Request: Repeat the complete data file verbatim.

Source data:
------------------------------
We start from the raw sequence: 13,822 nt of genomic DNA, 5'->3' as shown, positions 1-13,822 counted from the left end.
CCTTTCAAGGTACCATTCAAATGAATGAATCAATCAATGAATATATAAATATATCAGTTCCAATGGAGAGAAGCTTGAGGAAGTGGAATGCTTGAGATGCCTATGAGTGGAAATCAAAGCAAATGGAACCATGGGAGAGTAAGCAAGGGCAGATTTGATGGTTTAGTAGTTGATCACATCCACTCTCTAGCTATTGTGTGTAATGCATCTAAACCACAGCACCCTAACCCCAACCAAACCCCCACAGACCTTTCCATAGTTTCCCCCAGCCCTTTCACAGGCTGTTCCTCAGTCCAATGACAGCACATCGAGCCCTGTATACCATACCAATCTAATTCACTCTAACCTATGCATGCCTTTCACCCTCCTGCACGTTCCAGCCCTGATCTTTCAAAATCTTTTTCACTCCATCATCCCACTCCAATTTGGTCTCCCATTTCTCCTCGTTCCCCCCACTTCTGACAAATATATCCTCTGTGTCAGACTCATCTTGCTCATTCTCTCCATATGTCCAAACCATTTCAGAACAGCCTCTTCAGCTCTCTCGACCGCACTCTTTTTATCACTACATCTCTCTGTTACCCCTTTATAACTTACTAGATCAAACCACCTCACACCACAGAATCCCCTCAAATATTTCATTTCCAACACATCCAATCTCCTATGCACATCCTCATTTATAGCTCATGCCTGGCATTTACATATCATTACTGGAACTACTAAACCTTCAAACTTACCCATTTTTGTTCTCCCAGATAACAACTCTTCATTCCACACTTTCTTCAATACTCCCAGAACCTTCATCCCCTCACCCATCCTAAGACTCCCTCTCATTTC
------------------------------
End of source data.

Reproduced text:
We start from the raw sequence: 13,822 nt of genomic DNA, 5'->3' as shown, positions 1-13,822 counted from the left end.
CCTTTCAAGGTACCATTCAAATGAATGAATCAATCAATGAATATATAAATATATCAGTTCCAATGGAGAGAAGCTTGAGGAAGTGGAATGCTTGAGATGCCTATGAGTGGAAATCAAAGCAAATGGAACCATGGGAGAGTAAGCAAGGGCAGATTTGATGGTTTAGTAGTTGATCACATCCACTCTCTAGCTATTGTGTGTAATGCATCTAAACCACAGCACCCTAACCCCAACCAAACCCCCACAGACCTTTCCATAGTTTCCCCCAGCCCTTTCACAGGCTGTTCCTCAGTCCAATGACAGCACATCGAGCCCTGTATACCATACCAATCTAATTCACTCTAACCTATGCATGCCTTTCACCCTCCTGCACGTTCCAGCCCTGATCTTTCAAAATCTTTTTCACTCCATCATCCCACTCCAATTTGGTCTCCCATTTCTCCTCGTTCCCCCCACTTCTGACAAATATATCCTCTGTGTCAGACTCATCTTGCTCATTCTCTCCATATGTCCAAACCATTTCAGAACAGCCTCTTCAGCTCTCTCGACCGCACTCTTTTTATCACTACATCTCTCTGTTACCCCTTTATAACTTACTAGATCAAACCACCTCACACCACAGAATCCCCTCAAATATTTCATTTCCAACACATCCAATCTCCTATGCACATCCTCATTTATAGCTCATGCCTGGCATTTACATATCATTACTGGAACTACTAAACCTTCAAACTTACCCATTTTTGTTCTCCCAGATAACAACTCTTCATTCCACACTTTCTTCAATACTCCCAGAACCTTCATCCCCTCACCCATCCTAAGACTCCCTCTCATTTC